While many juries use commonsense when determining an innocent or guilty verdict, research has shown that commonsense can be misleading and inaccurate. In a new study, researchers propose a new federal rule of evidence that ensures a jury is educated on theories of false memory in order to produce more just verdicts--a rule that would especially be of aid in testimonies from children.
Referencing previous cases and research, the researchers found that because some court testimonies largely rely on how a person remembers a scenario, an assessment based on commonsense is not a sound way for a jury to reach a verdict; memory can be incorrect, as can our instincts for determining credibility. The study relates six principles of false memory that are firmly grounded in research to legal cases, demonstrating the fallibility of a testimony based on memory and verdicts based on commonsense.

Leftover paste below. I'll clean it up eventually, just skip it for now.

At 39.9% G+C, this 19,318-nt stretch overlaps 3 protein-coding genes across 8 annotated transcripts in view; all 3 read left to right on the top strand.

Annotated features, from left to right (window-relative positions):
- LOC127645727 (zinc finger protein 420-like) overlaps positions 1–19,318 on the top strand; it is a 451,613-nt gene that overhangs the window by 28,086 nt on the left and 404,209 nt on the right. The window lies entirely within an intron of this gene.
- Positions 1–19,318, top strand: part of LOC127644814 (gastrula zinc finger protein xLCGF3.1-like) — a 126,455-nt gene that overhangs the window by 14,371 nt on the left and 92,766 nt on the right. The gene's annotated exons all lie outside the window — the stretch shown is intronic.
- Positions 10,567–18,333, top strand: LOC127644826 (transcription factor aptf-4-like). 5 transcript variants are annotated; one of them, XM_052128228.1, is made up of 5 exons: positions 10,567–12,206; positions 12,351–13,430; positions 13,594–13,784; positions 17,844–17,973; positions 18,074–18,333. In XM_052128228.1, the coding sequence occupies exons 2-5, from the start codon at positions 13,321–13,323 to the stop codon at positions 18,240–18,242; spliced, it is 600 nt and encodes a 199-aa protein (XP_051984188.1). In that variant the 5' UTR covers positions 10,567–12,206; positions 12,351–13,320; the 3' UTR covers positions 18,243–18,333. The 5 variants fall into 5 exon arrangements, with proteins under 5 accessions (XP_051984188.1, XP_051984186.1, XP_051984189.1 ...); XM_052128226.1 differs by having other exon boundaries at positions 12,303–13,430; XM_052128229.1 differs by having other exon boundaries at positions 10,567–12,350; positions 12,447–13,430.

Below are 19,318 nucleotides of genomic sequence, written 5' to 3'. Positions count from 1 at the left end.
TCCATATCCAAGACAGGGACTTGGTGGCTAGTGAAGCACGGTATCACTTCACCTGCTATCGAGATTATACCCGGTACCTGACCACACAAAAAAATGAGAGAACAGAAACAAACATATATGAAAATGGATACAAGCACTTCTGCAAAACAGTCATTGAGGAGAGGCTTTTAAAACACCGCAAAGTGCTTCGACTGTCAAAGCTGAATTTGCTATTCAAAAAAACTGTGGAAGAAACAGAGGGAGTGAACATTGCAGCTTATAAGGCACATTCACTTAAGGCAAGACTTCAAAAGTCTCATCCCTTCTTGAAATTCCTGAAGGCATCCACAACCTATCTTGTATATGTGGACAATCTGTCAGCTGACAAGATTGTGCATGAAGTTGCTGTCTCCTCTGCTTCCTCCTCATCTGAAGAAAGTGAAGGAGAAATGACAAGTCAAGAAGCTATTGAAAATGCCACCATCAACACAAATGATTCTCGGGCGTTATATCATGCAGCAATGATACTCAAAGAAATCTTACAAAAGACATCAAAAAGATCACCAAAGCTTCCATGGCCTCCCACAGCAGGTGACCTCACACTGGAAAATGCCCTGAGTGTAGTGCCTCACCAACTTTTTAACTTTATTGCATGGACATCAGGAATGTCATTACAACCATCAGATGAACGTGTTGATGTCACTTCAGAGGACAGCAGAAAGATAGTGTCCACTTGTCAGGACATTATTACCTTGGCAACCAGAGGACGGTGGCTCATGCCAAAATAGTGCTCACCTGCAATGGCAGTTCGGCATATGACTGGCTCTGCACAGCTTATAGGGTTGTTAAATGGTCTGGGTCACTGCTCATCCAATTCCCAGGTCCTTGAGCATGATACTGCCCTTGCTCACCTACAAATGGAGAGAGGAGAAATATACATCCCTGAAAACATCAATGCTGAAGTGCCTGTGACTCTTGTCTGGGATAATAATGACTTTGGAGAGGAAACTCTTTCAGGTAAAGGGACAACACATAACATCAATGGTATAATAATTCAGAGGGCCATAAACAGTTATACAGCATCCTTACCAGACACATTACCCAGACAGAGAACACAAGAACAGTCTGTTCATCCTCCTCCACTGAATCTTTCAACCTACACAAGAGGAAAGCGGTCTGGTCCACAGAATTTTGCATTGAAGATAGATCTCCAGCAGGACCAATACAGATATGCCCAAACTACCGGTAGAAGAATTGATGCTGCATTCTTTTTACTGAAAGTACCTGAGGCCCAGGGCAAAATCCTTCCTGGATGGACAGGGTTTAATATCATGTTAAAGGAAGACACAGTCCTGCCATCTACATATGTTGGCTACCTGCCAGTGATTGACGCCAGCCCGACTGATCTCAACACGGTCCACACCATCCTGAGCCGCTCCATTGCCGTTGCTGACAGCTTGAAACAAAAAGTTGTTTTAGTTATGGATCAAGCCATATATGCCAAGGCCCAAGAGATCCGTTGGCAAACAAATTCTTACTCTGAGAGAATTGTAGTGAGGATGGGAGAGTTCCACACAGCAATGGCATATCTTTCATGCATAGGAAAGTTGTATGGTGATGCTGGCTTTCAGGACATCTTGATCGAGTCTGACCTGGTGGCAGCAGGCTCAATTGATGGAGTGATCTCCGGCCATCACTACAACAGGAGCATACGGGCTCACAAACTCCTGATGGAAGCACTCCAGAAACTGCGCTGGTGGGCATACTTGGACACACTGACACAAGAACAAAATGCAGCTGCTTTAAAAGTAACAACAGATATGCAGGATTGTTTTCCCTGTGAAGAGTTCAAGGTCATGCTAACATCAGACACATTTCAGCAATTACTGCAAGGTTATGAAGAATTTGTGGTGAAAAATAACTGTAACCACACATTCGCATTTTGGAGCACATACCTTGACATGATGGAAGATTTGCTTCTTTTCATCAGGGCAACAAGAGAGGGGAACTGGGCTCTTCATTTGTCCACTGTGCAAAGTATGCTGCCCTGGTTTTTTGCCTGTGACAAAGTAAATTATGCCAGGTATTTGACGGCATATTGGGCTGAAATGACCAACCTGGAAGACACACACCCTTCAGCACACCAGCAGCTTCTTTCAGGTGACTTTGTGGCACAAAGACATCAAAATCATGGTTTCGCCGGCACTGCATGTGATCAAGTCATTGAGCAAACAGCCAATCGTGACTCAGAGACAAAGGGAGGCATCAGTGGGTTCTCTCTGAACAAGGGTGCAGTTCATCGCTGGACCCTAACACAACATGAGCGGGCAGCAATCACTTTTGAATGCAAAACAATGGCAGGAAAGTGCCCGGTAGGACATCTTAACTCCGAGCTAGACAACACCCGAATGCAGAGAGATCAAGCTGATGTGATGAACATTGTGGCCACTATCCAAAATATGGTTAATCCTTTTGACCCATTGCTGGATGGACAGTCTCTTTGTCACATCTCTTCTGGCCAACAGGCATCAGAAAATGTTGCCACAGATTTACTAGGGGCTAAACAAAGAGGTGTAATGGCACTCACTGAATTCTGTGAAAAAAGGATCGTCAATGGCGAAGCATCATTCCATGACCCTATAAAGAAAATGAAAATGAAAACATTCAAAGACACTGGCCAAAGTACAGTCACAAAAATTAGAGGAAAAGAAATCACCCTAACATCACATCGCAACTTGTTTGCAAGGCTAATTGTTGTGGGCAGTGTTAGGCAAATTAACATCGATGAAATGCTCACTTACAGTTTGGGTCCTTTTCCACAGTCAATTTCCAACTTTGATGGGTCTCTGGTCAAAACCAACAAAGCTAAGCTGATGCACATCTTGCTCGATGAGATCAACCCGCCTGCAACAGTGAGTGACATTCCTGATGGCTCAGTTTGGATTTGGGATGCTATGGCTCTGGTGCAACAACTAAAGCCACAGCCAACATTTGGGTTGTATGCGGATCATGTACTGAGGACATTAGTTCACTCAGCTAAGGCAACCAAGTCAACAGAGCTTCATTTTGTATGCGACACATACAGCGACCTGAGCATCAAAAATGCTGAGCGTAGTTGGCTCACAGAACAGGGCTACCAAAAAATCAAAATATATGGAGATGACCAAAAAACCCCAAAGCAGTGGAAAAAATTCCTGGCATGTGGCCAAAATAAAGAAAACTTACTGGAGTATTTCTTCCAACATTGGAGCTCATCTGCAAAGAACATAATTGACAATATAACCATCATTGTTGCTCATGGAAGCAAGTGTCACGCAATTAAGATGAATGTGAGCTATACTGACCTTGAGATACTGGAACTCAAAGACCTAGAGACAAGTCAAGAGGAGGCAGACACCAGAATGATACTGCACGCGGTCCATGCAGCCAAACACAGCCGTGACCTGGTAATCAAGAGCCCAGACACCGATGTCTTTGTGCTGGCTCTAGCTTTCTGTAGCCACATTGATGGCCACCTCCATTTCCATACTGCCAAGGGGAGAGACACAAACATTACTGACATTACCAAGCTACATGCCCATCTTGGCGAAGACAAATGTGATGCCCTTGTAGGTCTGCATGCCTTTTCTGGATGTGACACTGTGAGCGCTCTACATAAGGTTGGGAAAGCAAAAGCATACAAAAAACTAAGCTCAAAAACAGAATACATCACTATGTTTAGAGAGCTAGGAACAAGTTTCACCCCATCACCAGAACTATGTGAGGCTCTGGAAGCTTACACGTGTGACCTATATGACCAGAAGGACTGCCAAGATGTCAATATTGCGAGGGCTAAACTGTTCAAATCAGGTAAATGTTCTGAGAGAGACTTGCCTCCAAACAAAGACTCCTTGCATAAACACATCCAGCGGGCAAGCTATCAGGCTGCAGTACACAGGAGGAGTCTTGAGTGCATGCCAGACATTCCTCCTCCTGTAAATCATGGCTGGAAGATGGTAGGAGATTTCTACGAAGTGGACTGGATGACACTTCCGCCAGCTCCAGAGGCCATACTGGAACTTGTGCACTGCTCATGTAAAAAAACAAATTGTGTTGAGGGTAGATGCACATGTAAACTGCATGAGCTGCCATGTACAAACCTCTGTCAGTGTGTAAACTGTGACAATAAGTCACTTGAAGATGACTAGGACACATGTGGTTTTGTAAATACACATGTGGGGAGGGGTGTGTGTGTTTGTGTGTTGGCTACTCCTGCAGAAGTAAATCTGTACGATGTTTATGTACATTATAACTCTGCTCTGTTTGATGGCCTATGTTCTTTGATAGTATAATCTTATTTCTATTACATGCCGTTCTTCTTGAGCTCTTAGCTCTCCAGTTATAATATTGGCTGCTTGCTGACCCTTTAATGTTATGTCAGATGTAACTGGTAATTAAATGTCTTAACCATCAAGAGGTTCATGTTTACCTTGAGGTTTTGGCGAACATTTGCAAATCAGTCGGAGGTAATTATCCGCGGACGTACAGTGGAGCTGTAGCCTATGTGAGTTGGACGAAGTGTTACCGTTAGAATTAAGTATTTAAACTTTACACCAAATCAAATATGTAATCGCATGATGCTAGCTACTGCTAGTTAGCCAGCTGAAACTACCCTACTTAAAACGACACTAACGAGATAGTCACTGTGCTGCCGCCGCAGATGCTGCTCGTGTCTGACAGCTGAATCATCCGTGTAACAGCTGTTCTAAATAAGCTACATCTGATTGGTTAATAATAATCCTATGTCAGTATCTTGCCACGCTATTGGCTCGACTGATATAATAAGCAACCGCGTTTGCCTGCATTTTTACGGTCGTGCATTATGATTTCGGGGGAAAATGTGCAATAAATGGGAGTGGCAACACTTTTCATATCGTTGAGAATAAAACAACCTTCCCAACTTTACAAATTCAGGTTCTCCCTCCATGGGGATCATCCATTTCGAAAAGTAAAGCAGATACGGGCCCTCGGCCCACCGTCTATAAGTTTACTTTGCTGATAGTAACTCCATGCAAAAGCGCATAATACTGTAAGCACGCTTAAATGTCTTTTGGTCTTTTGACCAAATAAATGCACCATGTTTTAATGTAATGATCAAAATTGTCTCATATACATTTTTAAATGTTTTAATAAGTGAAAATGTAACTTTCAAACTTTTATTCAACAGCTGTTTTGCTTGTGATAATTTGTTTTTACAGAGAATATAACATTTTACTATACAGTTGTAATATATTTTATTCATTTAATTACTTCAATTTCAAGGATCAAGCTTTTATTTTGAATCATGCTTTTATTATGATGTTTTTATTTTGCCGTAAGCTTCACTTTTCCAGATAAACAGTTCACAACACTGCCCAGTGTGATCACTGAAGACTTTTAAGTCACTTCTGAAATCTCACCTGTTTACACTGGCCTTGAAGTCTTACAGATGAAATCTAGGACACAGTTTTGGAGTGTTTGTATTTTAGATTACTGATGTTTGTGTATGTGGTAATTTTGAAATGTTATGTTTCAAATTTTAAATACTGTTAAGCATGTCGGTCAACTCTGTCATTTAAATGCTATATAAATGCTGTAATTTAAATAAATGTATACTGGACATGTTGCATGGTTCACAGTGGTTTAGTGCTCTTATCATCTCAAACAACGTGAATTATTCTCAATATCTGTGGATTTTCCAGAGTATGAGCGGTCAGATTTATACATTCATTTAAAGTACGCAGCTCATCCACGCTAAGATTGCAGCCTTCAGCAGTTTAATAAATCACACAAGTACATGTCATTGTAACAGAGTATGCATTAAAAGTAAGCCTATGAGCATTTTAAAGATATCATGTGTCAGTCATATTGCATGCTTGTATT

According to the researchers, if juries were able to assign weight to testimonies with reference to these six principles as opposed to commonsense, more just verdicts would be made. And because children are so often disbelieved due to age, jurors would be taught the real role age plays in memory.
Read the full study, "Fuzzy-Trace Theory, False Memory, and the Law," by researchers C.J. Brainerd and Valerie F. Reyna from the journal Policy Insights from the Behavioral and Brain Sciences, a SAGE Publishing journal from the Federation of Associations in Behavioral & Brain Sciences.